Selecting the right bus for the right route helps improve fuel efficiency

Photo of one of Metro Transit's advanced hybrid buses

One of Metro Transit’s advanced hybrid buses

As part of a continuing effort to improve efficiency and reduce emissions in transit buses, U of M researchers are conducting a study designed to help Metro Transit select the right bus for the right route.

The research team, led by mechanical engineering professors David Kittelson and Will Northrop, is analyzing and comparing the performance of advanced hybrid buses, standard hybrid buses, and conventional diesel buses on three types of routes.

The advanced hybrid buses, equipped with all-electric accessory systems, were designed for Metro Transit based in part on a previous U of M study that explored how electric-powered accessories could significantly improve fuel efficiency.

The ultimate goal is a modeling tool that considers factors such as route average speed, stops per mile, and climate in order to predict bus performance and emissions. The study, conducted in collaboration with Metro Transit, was funded by CTS and the U of M’s Institute for Renewable Energy and the Environment.

To evaluate bus performance, the research team collected data on fuel efficiency and emissions. Initial findings indicate that the advanced hybrid has the largest fuel economy and carbon dioxide emissions advantage on low-speed routes that have many starts and stops. In particular, the advanced hybrid bus equipped with start/stop capabilities—which allows the engine to shut down at bus stops and traffic lights—has up to a 60 percent fuel savings.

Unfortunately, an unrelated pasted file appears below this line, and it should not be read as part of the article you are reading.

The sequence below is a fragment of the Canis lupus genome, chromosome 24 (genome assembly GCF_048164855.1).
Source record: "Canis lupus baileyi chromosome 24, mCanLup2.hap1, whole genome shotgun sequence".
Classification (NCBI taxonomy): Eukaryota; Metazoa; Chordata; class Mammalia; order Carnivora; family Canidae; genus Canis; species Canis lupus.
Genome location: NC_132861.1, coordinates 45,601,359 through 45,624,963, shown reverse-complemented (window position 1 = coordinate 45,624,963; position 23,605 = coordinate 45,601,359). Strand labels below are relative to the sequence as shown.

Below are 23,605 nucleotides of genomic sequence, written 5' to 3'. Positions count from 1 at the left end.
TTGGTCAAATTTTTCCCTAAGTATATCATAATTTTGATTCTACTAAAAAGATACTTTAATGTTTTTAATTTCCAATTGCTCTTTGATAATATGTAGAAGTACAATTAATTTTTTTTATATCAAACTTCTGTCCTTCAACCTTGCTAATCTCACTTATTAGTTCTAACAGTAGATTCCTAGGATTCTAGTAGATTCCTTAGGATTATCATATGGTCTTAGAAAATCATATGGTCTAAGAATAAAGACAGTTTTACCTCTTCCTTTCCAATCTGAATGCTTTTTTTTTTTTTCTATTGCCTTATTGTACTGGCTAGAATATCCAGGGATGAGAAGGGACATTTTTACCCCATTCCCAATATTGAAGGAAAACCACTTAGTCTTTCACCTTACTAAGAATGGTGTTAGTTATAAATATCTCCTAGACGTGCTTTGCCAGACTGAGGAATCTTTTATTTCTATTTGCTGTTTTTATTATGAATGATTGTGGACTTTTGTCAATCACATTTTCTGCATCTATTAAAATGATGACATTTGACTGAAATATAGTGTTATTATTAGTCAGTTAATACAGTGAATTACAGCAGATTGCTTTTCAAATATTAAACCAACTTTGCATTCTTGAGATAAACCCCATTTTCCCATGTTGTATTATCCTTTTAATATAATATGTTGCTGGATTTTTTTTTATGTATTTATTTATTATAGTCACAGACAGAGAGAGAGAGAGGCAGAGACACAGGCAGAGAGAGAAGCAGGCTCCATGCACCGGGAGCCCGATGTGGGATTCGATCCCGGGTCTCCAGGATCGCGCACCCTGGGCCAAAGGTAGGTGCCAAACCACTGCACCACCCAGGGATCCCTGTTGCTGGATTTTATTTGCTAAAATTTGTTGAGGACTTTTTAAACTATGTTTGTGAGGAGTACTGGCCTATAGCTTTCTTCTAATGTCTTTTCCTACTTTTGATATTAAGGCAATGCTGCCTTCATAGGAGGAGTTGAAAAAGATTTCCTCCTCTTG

According Brian Lamb, Metro Transit general manager, the step-by-step progress being made through this research has already led to large fuel savings for Metro Transit—and agencies across the country. For example, findings from the U’s study on electric-powered accessory systems led to changes that are now used by the entire industry.

“That’s the importance of this research on a practical basis,” Lamb says. “It makes a difference not just from an academic standpoint, but from the livability standpoint of the communities.”

Read the full article in the August Catalyst.

Posted in Environment, Public transit, Transportation research, Urban transportation

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